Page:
The Process of Harvesting Cannabis

How To Harvest Cannabis

The cannabis industry is huge, and there are so many products, strains, and brands that it’s almost hard to keep track of all of them. Cannabis plants can be dried and smoked, concentrated into many forms, and even baked into edibles, but its diverse descendents all originate from a single, flowering plant. Learning how all the forms of cannabis products are made is interesting in itself, but let’s take it a step further: how do we even get harvested marijuana flower? There’s nothing better than a fresh jar of The Kind Center’s flower, and there’s a good reason for that. Our experienced budtenders grow cannabis on and off-site. If you’re looking to learn more about the processes that go into making such stellar flower, you’re in the right place. Of course, there’s no “right” way to grow anything. As with any other species, cannabis plants can be individually finicky, requiring more or less of certain nutrients including sun or water. At The Kind Center, we tailor this process to each individual plant so it gets all the TLC it needs, but this serves as a good overview.

Remove Fan Leaves

When cannabis grows, it contains all the plant structures you’re used to: a stem, leaves, and flowers. The flower you smoke is exactly that: the flowers of a cannabis plant, often referred to as bud. When a female cannabis plant grows, it forms the surrounding structures and the base of the plant first, flowering only when it matures. In order to grow, the plants need sunlight (of course) and grow fan leaves that are essential for photosynthesis. During the harvesting process, these leaves are removed, as they don’t have any flower. It’s actually super easy to distinguish these leaves from the buds. They look like stereotypical marijuana leaves often depicted in art, and display characteristics of either sativa or indica strains.


Cannabis flower may be dried in two ways. After trimming the fan leaves, what remains are smaller leaves (also known as sugar leaves) and the flower. “Wet” trimming is when the remaining leaves are removed, and the bud is dried. “Dry” trimming is when the plant, with its many buds and associated smaller leaves, is dried as a whole. The take-away here is that the fan leaves are gone and we’re drying out some flower. Typically, the plants are hung upside down and dried across a time frame that, at its shortest, lasts a week. The flower is left in the dark with a moderate temperature (around 70 degrees Fahrenheit) and high humidity (around 50%). Any light may damage the cannabinoids and terpenes, and the other factors ensure that the plant dries slowly.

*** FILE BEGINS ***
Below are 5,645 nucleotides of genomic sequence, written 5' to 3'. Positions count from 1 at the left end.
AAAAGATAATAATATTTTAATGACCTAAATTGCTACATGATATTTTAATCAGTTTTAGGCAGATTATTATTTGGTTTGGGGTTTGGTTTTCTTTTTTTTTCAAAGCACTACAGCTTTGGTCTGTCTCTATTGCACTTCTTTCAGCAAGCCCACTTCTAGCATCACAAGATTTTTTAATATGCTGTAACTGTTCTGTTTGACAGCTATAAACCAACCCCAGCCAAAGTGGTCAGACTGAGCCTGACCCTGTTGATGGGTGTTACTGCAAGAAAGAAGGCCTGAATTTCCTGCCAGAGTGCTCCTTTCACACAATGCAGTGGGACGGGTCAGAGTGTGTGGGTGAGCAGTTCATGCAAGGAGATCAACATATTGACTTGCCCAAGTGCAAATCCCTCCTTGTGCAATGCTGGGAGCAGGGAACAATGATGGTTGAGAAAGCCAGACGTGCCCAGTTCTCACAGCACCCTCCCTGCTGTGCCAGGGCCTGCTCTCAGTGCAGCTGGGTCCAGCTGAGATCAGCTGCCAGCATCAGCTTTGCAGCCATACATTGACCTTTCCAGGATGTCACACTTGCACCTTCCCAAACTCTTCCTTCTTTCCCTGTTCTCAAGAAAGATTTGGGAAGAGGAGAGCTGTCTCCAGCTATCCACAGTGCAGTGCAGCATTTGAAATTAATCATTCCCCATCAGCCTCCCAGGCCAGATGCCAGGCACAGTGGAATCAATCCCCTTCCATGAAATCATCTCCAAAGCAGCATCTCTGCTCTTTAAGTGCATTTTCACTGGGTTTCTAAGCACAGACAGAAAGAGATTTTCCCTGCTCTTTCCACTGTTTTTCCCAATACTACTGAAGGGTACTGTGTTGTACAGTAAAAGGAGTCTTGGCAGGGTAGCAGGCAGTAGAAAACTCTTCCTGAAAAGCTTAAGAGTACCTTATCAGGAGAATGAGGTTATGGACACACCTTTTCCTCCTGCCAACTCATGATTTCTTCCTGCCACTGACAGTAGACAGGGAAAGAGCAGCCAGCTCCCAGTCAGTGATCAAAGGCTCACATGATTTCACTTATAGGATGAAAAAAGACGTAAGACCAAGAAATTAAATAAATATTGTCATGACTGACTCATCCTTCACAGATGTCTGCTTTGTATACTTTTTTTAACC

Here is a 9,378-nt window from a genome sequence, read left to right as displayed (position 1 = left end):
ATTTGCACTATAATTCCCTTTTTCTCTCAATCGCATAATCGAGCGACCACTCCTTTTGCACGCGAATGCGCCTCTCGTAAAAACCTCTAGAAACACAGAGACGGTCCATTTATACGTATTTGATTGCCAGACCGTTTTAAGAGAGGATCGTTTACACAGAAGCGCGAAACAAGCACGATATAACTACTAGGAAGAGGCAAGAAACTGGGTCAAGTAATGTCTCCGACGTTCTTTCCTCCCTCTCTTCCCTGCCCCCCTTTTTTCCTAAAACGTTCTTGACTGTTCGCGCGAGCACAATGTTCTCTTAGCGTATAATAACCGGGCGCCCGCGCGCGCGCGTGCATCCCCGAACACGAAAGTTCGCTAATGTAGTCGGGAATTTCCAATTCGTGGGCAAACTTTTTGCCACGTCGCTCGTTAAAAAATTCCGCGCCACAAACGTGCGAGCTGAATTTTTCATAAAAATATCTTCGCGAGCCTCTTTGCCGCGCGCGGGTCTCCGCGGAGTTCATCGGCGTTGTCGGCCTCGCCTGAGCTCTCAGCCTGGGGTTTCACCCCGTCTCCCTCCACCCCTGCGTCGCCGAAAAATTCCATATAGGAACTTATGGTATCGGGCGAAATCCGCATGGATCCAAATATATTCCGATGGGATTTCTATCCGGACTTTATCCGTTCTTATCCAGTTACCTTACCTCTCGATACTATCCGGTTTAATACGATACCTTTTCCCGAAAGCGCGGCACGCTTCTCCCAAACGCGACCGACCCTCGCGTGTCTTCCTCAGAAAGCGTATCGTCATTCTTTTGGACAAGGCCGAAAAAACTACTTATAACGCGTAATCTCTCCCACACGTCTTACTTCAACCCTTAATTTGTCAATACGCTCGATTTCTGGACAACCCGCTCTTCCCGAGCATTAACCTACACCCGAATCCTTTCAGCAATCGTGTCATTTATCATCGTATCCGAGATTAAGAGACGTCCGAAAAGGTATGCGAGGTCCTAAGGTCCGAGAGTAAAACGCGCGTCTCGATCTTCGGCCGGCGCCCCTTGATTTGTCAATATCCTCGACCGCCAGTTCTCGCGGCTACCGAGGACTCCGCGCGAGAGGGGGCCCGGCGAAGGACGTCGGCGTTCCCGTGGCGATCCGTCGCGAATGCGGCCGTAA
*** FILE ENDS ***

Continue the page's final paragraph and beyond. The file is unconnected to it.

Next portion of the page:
Our budtenders know a plant is ready for de-stemming when the dried plant has stems that more easily snap than they do bend. From here, the flower is cut at the base of each flower. Keeping in mind that each plant has more than one flower, this means that each stalk of cannabis plant has quite a bit of bud. At an industrial level, this can be done by machine. From there, the bud is sorted by size to make further steps easier.


The trimming process removes sugar leaves. The sugar leaves are concentrated around the base of the bud, and can be distinguished from fan leaves by their pointy nature and more discreet stems. The tricky characteristic of sugar leaves is that they do produce trichomes, but they vary in just what amount of trichomes they produce based on strain, size, and the individual plant. Trichomes are the source of cannabinoids and terpenes, and these growths are super important to the potency of a plant. They’re the part of the cannabis that makes it “sticky.” It’s up to a budtender how much to trim sugar leaves, with the goal of having strong bud without losing too much trichome-filled material. There’s a delicate balance to deciding which leaves aren’t concentrated enough to hold up to “smokeable” standards. Afterall, you want all the flower you buy to be strong, right?


After trimming, curing begins. Curing is additional drying for the flower, which also takes place somewhere dark. It takes months to properly cure flower, and doing it correctly enhances the flavor, potency, and shelf-life of bud. It can’t just sit there though – the curing jars have to be examined daily, plus opened to let in fresh air and release some humidity. We know our flower is done curing when it smells like it’s done. You know the smell.

Visit The Kind Center for Premium Cannabis 

The most important part of harvesting cannabis is caring about the harvest, and the budtenders of The Kind Center certainly do. Having patience to allow flower to properly grow and cure is essential to providing the high-quality products we serve. At The Kind Center, we never sell anything we don’t use ourselves. Swing by today to check out our selection of flower and other cannabis products, or order online for delivery!